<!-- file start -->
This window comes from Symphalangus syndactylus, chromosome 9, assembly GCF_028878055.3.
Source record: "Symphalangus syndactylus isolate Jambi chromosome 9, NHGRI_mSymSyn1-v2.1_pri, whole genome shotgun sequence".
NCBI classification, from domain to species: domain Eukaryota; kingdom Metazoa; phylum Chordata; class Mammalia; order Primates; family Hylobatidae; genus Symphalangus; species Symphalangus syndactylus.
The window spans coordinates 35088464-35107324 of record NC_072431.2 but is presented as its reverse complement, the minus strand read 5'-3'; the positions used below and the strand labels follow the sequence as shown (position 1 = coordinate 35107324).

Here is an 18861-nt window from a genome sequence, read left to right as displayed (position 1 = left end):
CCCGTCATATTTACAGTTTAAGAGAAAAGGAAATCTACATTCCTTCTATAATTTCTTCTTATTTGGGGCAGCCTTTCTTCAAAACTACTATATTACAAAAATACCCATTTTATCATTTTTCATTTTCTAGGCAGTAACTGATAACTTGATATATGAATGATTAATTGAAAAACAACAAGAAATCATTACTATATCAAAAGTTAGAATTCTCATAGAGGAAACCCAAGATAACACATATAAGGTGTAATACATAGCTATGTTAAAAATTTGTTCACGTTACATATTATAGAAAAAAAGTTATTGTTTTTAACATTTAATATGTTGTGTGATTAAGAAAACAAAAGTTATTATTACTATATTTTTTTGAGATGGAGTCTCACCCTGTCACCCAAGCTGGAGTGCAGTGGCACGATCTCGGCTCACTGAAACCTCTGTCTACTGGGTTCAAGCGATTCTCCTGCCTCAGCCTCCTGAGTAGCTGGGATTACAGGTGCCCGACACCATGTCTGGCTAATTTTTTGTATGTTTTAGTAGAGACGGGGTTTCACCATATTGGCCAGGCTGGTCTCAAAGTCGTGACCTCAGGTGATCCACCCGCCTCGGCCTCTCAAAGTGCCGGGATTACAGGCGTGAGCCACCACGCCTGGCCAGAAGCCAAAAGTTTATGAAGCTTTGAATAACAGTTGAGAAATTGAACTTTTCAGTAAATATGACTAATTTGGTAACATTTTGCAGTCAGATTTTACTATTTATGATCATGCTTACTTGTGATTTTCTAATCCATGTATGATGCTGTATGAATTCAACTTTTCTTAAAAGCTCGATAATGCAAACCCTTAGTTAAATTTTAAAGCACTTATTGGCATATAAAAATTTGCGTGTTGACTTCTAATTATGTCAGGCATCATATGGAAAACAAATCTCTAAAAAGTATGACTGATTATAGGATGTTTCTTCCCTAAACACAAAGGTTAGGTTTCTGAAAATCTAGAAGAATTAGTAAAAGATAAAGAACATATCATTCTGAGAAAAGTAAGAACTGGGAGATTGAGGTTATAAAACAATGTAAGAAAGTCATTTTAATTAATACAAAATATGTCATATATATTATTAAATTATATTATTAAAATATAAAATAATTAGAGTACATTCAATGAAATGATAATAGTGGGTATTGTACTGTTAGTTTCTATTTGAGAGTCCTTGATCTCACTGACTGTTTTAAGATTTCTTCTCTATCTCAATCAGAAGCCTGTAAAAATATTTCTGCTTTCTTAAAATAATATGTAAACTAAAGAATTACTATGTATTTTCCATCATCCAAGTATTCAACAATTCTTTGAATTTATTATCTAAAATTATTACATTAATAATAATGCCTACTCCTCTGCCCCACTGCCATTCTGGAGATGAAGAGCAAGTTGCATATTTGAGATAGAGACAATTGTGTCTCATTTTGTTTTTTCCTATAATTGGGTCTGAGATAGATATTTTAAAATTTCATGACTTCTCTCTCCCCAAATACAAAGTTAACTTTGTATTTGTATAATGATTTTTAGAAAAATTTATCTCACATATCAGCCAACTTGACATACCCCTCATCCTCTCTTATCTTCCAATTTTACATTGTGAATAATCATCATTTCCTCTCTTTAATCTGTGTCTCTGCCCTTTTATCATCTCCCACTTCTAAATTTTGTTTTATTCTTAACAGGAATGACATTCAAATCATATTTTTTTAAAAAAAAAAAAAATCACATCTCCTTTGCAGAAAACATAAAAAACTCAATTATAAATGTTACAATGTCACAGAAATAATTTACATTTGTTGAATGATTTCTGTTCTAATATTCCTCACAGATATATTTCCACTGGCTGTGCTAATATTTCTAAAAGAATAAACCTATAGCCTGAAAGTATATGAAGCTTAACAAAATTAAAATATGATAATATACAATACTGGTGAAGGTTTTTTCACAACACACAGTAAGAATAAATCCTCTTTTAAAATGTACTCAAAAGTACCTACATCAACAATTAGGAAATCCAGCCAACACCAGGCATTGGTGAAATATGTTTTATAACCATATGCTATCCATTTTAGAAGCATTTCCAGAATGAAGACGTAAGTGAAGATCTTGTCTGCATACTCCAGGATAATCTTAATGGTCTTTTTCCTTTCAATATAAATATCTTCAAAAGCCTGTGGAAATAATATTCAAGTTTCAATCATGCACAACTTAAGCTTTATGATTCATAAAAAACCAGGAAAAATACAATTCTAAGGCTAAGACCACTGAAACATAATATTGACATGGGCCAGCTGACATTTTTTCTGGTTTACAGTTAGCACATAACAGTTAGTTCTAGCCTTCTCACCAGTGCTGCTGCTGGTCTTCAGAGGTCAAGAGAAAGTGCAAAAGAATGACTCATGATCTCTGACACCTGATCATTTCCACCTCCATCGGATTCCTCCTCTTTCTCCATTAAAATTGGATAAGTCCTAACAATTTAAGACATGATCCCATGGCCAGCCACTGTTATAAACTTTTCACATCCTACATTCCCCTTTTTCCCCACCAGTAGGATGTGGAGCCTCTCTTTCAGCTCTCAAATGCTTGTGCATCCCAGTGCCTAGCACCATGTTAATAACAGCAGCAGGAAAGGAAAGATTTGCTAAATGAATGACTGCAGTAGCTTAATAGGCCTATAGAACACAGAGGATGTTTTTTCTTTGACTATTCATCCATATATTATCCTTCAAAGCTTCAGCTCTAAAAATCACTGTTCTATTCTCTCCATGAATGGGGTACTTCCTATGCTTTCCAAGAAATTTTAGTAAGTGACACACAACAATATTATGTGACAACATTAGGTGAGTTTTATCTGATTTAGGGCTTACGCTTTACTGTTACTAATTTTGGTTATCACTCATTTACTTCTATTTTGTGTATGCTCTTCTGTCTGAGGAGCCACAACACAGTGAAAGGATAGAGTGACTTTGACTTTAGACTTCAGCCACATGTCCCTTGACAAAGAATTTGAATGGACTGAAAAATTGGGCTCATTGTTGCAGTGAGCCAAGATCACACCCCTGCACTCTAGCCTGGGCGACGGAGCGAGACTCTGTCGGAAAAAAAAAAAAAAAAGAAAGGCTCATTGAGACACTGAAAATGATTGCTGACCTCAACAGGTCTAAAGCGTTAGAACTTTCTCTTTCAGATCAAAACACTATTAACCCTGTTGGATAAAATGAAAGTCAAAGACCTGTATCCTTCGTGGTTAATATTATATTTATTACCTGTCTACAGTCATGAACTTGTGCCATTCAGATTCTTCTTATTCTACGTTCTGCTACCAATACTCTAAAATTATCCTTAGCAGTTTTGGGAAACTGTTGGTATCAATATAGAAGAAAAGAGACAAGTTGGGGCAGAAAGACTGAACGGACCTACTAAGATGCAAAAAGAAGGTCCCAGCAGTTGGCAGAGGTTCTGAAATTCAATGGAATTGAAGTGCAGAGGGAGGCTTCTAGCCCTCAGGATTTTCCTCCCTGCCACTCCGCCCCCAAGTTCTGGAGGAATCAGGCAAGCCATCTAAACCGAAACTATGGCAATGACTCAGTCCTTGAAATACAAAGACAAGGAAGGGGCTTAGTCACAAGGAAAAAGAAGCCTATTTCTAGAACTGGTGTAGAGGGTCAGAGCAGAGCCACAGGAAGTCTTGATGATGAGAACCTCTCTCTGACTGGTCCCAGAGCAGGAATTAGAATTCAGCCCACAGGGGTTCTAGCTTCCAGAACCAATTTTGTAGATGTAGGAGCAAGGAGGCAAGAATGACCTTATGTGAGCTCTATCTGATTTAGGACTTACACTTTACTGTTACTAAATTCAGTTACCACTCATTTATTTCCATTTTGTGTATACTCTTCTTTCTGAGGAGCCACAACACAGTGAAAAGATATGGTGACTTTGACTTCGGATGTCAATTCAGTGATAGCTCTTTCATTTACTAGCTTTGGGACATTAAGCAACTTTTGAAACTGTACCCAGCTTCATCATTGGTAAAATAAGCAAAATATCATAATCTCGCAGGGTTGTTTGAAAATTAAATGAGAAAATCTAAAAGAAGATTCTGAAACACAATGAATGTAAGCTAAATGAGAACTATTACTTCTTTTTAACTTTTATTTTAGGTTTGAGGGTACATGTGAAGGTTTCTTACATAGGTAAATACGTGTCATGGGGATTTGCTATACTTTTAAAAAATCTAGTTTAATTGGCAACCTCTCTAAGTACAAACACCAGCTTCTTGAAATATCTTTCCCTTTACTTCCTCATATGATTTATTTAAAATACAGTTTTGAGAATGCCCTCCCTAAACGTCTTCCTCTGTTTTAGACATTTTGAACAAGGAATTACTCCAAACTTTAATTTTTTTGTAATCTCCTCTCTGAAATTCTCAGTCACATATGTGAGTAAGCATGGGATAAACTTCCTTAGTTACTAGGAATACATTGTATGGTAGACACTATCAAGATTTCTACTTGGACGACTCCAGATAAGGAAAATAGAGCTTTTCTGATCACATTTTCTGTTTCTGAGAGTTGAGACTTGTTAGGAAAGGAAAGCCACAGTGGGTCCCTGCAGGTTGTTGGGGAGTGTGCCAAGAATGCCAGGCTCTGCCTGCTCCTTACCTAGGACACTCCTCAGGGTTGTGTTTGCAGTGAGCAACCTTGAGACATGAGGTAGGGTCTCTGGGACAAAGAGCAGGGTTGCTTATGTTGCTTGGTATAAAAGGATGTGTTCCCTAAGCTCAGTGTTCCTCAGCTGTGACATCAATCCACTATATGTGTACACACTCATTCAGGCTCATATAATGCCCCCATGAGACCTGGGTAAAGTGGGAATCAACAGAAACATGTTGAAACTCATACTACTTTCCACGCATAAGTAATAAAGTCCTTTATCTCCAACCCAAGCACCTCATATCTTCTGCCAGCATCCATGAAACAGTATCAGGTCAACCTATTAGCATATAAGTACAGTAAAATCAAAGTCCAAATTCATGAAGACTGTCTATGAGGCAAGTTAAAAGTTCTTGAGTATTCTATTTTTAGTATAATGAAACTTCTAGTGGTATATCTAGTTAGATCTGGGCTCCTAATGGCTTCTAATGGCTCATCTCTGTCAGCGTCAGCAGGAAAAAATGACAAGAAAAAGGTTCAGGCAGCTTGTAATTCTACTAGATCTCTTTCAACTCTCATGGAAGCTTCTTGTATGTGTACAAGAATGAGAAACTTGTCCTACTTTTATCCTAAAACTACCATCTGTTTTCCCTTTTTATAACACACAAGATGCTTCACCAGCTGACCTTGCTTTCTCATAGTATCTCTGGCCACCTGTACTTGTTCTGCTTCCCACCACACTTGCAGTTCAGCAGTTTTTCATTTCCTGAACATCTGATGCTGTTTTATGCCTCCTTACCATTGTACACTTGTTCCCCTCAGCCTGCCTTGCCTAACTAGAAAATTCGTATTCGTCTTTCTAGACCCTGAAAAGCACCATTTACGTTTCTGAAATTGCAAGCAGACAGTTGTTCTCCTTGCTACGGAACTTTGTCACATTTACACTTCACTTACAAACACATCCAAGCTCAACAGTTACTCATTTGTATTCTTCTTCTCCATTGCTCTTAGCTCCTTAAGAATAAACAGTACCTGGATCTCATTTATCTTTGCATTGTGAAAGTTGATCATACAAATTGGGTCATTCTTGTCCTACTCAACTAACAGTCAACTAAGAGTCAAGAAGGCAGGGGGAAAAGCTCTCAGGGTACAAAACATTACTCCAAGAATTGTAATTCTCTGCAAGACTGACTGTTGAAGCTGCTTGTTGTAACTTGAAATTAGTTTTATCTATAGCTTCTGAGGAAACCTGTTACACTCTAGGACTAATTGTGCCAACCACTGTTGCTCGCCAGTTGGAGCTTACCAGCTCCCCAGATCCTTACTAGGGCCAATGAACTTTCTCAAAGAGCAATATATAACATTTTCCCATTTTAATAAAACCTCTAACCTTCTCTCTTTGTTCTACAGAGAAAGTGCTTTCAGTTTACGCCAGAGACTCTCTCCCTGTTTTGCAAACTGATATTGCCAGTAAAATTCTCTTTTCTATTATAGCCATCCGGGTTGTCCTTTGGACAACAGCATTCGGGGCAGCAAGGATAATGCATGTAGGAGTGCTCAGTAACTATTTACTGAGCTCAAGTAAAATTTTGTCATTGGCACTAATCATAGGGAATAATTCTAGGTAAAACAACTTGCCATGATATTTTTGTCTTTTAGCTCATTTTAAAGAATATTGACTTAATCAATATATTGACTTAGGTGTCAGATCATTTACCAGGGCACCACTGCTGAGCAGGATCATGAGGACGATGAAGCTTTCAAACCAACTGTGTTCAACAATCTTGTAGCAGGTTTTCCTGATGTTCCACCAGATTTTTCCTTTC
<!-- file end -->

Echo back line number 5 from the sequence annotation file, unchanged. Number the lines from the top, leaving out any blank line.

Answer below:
Here is an 18861-nt window from a genome sequence, read left to right as displayed (position 1 = left end):